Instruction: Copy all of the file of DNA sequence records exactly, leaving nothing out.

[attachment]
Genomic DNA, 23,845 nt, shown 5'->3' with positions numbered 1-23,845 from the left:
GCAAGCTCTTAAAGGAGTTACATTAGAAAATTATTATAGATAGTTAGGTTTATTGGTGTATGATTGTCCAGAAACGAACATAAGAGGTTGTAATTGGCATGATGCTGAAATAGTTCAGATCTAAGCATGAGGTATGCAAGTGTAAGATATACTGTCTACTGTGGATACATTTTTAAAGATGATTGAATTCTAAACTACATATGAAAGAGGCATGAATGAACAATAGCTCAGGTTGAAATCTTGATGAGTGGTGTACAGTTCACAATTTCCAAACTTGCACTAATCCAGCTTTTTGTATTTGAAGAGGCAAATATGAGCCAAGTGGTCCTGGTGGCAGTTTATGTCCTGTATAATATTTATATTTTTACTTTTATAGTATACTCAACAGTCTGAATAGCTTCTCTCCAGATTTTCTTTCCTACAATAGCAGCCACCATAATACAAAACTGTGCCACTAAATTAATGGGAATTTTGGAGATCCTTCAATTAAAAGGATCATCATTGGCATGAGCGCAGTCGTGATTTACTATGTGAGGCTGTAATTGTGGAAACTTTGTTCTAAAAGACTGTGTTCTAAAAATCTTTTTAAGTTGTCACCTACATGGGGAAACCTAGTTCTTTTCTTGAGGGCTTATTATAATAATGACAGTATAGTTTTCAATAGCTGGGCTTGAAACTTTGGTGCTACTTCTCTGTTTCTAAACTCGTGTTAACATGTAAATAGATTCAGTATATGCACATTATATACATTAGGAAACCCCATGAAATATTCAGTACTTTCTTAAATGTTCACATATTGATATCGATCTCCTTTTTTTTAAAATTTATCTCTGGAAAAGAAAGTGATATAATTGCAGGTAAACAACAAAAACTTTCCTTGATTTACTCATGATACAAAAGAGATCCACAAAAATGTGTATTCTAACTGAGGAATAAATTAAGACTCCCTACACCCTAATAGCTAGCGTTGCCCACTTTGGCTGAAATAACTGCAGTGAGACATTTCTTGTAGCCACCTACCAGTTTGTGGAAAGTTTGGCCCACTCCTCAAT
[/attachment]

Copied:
Genomic DNA, 23,845 nt, shown 5'->3' with positions numbered 1-23,845 from the left:
GCAAGCTCTTAAAGGAGTTACATTAGAAAATTATTATAGATAGTTAGGTTTATTGGTGTATGATTGTCCAGAAACGAACATAAGAGGTTGTAATTGGCATGATGCTGAAATAGTTCAGATCTAAGCATGAGGTATGCAAGTGTAAGATATACTGTCTACTGTGGATACATTTTTAAAGATGATTGAATTCTAAACTACATATGAAAGAGGCATGAATGAACAATAGCTCAGGTTGAAATCTTGATGAGTGGTGTACAGTTCACAATTTCCAAACTTGCACTAATCCAGCTTTTTGTATTTGAAGAGGCAAATATGAGCCAAGTGGTCCTGGTGGCAGTTTATGTCCTGTATAATATTTATATTTTTACTTTTATAGTATACTCAACAGTCTGAATAGCTTCTCTCCAGATTTTCTTTCCTACAATAGCAGCCACCATAATACAAAACTGTGCCACTAAATTAATGGGAATTTTGGAGATCCTTCAATTAAAAGGATCATCATTGGCATGAGCGCAGTCGTGATTTACTATGTGAGGCTGTAATTGTGGAAACTTTGTTCTAAAAGACTGTGTTCTAAAAATCTTTTTAAGTTGTCACCTACATGGGGAAACCTAGTTCTTTTCTTGAGGGCTTATTATAATAATGACAGTATAGTTTTCAATAGCTGGGCTTGAAACTTTGGTGCTACTTCTCTGTTTCTAAACTCGTGTTAACATGTAAATAGATTCAGTATATGCACATTATATACATTAGGAAACCCCATGAAATATTCAGTACTTTCTTAAATGTTCACATATTGATATCGATCTCCTTTTTTTTAAAATTTATCTCTGGAAAAGAAAGTGATATAATTGCAGGTAAACAACAAAAACTTTCCTTGATTTACTCATGATACAAAAGAGATCCACAAAAATGTGTATTCTAACTGAGGAATAAATTAAGACTCCCTACACCCTAATAGCTAGCGTTGCCCACTTTGGCTGAAATAACTGCAGTGAGACATTTCTTGTAGCCACCTACCAGTTTGTGGAAAGTTTGGCCCACTCCTCAAT